In less than a decade’s time, the worldwide electronic lock market is expected to experience a compound annual growth rate of 13.9%, reaching over $3 billion in revenue.
Currently, companies in the industry are putting their time and effort into electronic or digital locks for North America, designing models for shopping centres, public gymnasiums, and parking lots across the continent before installing them for optimum security. With this increase, North America should be valued at over $859 million by the last quarter of 2025, easily topping the list.
The industry is driven mainly by the high instance of criminal activity connected to property in recent years. Approximately 8.7 million property-related offences were reported throughout the continent, giving just cause for the implementation of heavy duty electronic locks, mobile locks, and motion sensors in the area.
More electronic locks are appearing in Latin America as well, most of which accompany the access control systems in public buildings and residential complexes. Some areas are recruiting local production companies to create new high-tech security products and make their mark in the industry.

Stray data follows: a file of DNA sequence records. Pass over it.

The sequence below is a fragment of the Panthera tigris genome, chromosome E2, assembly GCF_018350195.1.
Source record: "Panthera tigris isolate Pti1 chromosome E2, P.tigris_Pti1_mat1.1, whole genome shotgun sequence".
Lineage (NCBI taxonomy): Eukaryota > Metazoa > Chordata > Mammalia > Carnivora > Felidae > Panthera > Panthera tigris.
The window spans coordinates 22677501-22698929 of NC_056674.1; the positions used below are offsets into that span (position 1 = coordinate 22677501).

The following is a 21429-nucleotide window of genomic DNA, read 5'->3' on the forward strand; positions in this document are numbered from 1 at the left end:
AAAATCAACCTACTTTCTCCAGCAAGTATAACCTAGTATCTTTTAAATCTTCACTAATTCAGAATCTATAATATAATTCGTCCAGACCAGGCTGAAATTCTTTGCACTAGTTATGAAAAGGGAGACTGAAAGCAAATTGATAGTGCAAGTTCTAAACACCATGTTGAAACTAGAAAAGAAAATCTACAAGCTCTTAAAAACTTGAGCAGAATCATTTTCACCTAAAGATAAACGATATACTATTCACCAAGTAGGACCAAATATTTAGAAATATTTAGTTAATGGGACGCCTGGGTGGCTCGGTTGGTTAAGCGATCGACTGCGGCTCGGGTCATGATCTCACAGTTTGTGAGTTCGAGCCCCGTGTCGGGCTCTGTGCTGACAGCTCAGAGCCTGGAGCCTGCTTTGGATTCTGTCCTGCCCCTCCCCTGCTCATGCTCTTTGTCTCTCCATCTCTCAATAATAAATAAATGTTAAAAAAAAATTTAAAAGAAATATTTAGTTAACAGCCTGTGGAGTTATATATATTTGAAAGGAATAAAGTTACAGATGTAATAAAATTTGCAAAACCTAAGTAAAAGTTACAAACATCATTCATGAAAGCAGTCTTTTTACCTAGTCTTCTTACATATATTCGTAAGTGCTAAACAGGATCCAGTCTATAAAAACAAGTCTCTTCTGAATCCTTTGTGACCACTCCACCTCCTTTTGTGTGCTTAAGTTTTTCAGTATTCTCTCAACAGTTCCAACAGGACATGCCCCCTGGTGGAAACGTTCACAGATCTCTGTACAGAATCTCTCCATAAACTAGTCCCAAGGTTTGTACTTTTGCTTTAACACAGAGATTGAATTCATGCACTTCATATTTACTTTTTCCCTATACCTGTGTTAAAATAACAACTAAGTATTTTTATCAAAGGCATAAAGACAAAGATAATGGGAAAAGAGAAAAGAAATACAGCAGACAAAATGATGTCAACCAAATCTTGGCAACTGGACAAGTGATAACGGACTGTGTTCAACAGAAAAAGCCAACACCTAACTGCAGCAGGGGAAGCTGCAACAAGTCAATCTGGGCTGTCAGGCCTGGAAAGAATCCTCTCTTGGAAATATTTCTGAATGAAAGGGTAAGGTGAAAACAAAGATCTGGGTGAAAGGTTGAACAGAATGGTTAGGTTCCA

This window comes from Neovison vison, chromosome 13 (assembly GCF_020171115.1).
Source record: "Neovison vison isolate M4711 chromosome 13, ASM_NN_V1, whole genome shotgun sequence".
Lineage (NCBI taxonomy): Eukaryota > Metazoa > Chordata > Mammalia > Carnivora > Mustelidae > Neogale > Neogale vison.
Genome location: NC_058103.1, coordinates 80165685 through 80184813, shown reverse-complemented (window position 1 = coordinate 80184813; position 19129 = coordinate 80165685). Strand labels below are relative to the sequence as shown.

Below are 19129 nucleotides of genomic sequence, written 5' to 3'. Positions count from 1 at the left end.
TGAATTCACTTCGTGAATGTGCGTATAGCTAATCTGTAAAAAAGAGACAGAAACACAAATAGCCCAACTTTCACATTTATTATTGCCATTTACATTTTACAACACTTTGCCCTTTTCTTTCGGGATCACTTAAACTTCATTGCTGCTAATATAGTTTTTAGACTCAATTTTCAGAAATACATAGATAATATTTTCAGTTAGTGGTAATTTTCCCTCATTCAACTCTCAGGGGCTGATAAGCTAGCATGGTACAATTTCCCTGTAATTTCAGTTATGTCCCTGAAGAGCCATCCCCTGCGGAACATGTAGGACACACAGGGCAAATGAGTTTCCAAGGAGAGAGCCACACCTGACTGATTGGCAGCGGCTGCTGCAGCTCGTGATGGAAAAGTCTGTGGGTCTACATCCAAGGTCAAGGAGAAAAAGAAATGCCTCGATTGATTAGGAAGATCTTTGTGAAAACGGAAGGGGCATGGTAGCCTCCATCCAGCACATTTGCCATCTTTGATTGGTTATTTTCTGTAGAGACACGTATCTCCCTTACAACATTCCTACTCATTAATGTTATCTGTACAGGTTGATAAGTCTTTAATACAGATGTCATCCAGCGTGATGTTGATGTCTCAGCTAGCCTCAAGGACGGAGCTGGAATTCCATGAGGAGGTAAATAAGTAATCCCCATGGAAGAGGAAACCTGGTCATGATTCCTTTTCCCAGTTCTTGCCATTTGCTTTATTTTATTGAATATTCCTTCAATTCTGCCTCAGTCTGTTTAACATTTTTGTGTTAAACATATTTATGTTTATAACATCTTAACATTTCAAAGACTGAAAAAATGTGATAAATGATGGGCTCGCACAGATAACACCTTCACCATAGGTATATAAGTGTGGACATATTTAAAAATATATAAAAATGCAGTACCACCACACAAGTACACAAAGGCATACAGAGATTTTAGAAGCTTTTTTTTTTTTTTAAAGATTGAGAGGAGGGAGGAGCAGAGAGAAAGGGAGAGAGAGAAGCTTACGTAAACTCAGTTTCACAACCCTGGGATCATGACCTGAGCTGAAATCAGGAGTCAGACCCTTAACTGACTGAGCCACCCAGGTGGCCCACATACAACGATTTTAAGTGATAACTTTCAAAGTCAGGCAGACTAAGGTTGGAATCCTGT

Europe is also experiencing a growth in the market as a result of beneficial profit margins for all parties involved in the electronic locks market, but this is beginning to harm the system. The continent’s manufacturer surplus is making lock pricing more difficult than it once was, and many customers choose a simpler lock design over a more complex one, regardless of how secure the latter is.
It’s predicted that electronic strikes will surge to the top in popularity very quickly, incurring an extra $1.2 billion in revenue. By 2025, however, electromagnetic locks will achieve the highest compound annual growth rate of all new lock products. The successors of these security tools are predicted to be fingerprint scanning products or biometric fingerprint access systems installed by a trusted locksmith.
The electronic lock market is on its way up, and it’s showing no signs of slowing any time soon.